Michael O’Neill: In two words: Spielberg and Berry. In a third word, an extraordinary script. Mickey Fisher wrote something really special. You know, we all read it and our eyes sort of popped out. And when you hit the last page of the script you want very badly to be able to turn the page to the next chapter. And you love to see that, in any genre. And I think the writers have been able to consistently do that. Each chapter ends with a great appetite for what’s to follow. It’s almost one of those things that if you could binge watch it you would, because it’s hard to let go of. So a combination of extraordinary pedigree, vision and talent.
TVWise: Extant features some great talent both behind and in front of the camera, what’s it like working with such a talented group?
Michael O’Neill: He [series creator Mickey Fisher] genuinely is one of the good guys in the business. You know, it’s a tough business and you develop a thick skin. It’s funny every time I see Mickey I go “Wow, he’s made something - this guy who came from a little town in Ohio”. How that mind works, you know, is beyond me. But I get him as a person. I have great respect for him.
I’d only worked with Mr Spielberg once before on Transformers and then Ms Berry, I had admired her work from afar. And I was right to do so. I knew that she was talented, I knew that she had won an Academy Award and I wasn’t surprised to find out how beautiful she is. What I did find out that has taken me aback a little bit is just how gracious she is as a person. She’s incredibly generous and very present and a wonderful colleague. You know I find her determined in her sense of protecting our stories and making sure that we remain truthful. She’s just so incredibly present and generous as an actress, I just find myself sort of falling into scenes with her. I tell my wife “It’s a great day, I’m working with Halle today”, and my wife says “You better come home” and I say “Of course, I will”.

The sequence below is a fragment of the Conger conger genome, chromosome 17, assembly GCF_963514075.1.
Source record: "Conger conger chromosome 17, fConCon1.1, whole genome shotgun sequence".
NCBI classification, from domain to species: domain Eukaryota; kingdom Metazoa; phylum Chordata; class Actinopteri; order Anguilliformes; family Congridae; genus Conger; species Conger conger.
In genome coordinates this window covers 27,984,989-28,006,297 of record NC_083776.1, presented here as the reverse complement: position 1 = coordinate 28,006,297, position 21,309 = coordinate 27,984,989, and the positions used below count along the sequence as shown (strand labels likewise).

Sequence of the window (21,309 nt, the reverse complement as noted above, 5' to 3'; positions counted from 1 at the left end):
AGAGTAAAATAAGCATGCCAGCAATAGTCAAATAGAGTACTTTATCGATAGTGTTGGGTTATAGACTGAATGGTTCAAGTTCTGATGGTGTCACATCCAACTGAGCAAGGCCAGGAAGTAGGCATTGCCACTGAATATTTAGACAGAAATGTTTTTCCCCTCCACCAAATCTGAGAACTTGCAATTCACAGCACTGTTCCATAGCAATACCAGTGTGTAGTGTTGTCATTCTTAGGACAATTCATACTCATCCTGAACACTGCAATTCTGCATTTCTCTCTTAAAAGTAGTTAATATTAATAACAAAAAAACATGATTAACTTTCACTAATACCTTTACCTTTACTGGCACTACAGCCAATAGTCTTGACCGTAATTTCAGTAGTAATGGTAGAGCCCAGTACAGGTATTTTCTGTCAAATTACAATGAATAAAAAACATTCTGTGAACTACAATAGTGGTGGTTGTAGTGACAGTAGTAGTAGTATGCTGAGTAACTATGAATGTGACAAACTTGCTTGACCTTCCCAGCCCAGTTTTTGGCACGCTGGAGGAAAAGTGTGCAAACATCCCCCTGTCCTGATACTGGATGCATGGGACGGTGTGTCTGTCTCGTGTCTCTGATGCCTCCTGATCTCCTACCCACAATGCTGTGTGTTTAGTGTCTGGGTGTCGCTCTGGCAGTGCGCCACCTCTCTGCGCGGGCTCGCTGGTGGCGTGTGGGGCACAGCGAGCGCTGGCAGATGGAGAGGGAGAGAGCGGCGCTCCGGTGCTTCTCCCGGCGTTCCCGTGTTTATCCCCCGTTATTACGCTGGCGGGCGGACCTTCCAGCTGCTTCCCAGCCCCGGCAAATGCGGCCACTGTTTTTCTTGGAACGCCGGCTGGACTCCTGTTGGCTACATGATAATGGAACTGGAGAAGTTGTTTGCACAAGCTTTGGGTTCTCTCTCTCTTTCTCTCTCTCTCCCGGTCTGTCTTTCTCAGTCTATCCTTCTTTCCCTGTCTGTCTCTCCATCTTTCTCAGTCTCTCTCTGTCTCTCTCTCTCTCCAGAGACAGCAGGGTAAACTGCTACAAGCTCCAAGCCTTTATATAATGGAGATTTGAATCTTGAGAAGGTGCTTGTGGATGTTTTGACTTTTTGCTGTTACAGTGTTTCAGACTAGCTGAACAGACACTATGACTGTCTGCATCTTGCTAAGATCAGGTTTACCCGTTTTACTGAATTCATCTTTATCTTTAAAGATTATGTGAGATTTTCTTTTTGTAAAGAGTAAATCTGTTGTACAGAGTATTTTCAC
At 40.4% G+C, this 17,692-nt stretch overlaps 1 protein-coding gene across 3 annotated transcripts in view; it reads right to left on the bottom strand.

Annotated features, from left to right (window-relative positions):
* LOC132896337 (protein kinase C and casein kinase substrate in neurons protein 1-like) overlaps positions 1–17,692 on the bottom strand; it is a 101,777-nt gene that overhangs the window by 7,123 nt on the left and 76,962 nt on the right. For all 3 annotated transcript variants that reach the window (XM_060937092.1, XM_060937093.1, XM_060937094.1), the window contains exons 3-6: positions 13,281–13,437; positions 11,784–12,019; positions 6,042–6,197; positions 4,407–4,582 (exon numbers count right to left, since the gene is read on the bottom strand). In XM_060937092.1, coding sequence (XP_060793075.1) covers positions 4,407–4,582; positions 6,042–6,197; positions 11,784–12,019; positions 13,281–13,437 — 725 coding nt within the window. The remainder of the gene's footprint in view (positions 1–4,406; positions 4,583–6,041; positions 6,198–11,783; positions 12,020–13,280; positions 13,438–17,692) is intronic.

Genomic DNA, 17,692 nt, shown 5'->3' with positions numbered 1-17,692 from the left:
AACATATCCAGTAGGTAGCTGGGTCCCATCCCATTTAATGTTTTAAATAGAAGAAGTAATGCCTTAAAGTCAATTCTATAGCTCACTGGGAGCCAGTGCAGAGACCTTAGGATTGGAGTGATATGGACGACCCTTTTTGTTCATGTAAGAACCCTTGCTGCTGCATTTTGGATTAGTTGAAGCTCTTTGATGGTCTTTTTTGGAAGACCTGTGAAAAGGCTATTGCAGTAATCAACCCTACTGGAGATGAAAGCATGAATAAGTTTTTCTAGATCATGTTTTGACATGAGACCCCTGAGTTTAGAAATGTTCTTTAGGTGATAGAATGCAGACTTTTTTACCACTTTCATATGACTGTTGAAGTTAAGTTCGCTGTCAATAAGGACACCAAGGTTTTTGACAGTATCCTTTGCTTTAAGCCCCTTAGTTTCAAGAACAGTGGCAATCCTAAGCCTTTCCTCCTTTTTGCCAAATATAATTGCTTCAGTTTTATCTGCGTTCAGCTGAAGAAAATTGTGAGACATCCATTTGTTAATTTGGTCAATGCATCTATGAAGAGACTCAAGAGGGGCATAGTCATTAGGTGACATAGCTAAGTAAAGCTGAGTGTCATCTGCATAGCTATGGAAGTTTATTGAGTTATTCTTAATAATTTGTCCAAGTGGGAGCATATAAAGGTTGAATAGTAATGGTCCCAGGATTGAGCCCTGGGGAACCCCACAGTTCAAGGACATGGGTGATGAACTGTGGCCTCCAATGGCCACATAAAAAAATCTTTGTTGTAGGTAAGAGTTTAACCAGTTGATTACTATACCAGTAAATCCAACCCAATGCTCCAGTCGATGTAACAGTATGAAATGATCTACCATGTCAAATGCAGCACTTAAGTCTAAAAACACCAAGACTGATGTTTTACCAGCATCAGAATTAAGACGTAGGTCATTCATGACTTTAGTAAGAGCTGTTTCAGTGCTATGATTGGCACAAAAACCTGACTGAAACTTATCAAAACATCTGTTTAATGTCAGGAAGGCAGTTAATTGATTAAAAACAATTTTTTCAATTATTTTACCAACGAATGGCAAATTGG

TVWise: You also work with Camryn Manheim on Extant. Didn’t you two work together several years ago on The Practice?